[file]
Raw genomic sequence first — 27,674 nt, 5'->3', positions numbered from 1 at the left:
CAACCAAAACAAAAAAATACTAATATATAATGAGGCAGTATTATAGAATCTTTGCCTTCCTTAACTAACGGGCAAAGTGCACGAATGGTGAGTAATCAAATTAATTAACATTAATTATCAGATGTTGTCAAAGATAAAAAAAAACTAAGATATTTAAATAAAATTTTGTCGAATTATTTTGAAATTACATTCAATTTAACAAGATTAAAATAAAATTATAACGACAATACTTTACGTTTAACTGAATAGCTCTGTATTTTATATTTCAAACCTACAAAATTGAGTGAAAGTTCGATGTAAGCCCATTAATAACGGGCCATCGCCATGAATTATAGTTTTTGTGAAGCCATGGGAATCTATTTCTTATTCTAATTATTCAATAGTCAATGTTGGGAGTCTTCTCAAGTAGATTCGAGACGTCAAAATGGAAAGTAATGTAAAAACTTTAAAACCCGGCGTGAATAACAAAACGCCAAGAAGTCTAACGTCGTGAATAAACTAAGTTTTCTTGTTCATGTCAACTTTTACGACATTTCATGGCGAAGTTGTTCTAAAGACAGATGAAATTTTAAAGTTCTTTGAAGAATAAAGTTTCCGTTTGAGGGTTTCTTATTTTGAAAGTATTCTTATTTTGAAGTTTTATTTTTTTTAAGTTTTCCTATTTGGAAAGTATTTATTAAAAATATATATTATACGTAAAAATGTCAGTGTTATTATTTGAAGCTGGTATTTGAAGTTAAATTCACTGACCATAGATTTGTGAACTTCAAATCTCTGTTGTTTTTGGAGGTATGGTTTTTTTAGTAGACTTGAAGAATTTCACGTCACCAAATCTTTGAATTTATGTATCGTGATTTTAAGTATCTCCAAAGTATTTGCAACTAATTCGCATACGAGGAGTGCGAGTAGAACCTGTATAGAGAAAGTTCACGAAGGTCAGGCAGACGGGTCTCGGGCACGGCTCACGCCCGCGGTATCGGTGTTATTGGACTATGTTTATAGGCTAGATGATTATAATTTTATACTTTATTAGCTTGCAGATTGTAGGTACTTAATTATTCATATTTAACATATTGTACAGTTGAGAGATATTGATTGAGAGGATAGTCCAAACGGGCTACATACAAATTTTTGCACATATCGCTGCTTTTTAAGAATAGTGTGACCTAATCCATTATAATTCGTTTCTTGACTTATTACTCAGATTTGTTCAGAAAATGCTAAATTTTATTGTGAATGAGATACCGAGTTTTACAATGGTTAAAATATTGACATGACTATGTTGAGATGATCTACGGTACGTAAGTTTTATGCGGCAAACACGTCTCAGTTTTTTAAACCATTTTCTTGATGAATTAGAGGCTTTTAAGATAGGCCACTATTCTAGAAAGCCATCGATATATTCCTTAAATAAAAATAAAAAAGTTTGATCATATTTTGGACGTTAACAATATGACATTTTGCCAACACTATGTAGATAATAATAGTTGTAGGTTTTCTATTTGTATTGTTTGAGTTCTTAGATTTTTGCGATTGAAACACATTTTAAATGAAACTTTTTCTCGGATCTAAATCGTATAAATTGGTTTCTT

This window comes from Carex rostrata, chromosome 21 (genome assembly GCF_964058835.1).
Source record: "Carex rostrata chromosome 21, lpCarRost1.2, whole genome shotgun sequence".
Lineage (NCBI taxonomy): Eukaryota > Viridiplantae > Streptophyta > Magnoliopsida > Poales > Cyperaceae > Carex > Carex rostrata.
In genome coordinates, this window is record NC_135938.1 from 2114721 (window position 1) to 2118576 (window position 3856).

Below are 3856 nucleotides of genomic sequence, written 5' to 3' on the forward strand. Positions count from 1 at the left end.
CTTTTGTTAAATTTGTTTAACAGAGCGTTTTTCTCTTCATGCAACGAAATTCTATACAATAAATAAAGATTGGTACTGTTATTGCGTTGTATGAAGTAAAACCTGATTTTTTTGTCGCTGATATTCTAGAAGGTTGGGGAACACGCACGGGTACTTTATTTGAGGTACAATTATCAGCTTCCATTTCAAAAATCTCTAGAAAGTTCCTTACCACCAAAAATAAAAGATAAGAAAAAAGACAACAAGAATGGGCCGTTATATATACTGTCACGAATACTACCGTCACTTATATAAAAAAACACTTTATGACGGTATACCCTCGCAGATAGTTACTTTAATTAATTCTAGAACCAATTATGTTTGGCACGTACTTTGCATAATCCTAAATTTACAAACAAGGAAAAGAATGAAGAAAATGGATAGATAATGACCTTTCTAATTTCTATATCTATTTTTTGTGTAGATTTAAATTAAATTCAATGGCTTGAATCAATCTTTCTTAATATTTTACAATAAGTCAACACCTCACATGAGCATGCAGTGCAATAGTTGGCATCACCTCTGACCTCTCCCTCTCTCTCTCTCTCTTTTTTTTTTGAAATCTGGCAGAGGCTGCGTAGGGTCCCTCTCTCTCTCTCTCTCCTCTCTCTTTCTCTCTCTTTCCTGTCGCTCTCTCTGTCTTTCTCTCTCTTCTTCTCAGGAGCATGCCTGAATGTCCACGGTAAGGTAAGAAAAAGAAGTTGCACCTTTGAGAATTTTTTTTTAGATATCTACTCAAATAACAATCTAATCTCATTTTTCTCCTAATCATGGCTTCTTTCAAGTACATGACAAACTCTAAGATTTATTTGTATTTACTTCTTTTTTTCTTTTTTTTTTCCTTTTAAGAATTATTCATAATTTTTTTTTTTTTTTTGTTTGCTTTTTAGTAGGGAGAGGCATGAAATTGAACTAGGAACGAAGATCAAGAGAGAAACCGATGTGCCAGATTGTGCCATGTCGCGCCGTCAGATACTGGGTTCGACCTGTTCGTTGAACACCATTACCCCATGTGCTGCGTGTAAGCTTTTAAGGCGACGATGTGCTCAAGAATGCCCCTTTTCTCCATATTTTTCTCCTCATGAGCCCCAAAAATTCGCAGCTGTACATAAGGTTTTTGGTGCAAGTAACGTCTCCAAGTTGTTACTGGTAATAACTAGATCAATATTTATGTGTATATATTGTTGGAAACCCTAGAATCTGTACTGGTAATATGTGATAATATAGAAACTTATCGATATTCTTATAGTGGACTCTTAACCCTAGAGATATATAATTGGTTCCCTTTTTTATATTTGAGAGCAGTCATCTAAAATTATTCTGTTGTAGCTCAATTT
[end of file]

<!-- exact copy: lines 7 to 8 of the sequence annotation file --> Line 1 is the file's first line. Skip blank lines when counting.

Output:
Below are 3856 nucleotides of genomic sequence, written 5' to 3' on the forward strand. Positions count from 1 at the left end.
CTTTTGTTAAATTTGTTTAACAGAGCGTTTTTCTCTTCATGCAACGAAATTCTATACAATAAATAAAGATTGGTACTGTTATTGCGTTGTATGAAGTAAAACCTGATTTTTTTGTCGCTGATATTCTAGAAGGTTGGGGAACACGCACGGGTACTTTATTTGAGGTACAATTATCAGCTTCCATTTCAAAAATCTCTAGAAAGTTCCTTACCACCAAAAATAAAAGATAAGAAAAAAGACAACAAGAATGGGCCGTTATATATACTGTCACGAATACTACCGTCACTTATATAAAAAAACACTTTATGACGGTATACCCTCGCAGATAGTTACTTTAATTAATTCTAGAACCAATTATGTTTGGCACGTACTTTGCATAATCCTAAATTTACAAACAAGGAAAAGAATGAAGAAAATGGATAGATAATGACCTTTCTAATTTCTATATCTATTTTTTGTGTAGATTTAAATTAAATTCAATGGCTTGAATCAATCTTTCTTAATATTTTACAATAAGTCAACACCTCACATGAGCATGCAGTGCAATAGTTGGCATCACCTCTGACCTCTCCCTCTCTCTCTCTCTCTTTTTTTTTTGAAATCTGGCAGAGGCTGCGTAGGGTCCCTCTCTCTCTCTCTCTCCTCTCTCTTTCTCTCTCTTTCCTGTCGCTCTCTCTGTCTTTCTCTCTCTTCTTCTCAGGAGCATGCCTGAATGTCCACGGTAAGGTAAGAAAAAGAAGTTGCACCTTTGAGAATTTTTTTTTAGATATCTACTCAAATAACAATCTAATCTCATTTTTCTCCTAATCATGGCTTCTTTCAAGTACATGACAAACTCTAAGATTTATTTGTATTTACTTCTTTTTTTCTTTTTTTTTTCCTTTTAAGAATTATTCATAATTTTTTTTTTTTTTTTGTTTGCTTTTTAGTAGGGAGAGGCATGAAATTGAACTAGGAACGAAGATCAAGAGAGAAACCGATGTGCCAGATTGTGCCATGTCGCGCCGTCAGATACTGGGTTCGACCTGTTCGTTGAACACCATTACCCCATGTGCTGCGTGTAAGCTTTTAAGGCGACGATGTGCTCAAGAATGCCCCTTTTCTCCATATTTTTCTCCTCATGAGCCCCAAAAATTCGCAGCTGTACATAAGGTTTTTGGTGCAAGTAACGTCTCCAAGTTGTTACTGGTAATAACTAGATCAATATTTATGTGTATATATTGTTGGAAACCCTAGAATCTGTACTGGTAATATGTGATAATATAGAAACTTATCGATATTCTTATAGTGGACTCTTAACCCTAGAGATATATAATTGGTTCCCTTTTTTATATTTGAGAGCAGTCATCTAAAATTATTCTGTTGTAGCTCAATTT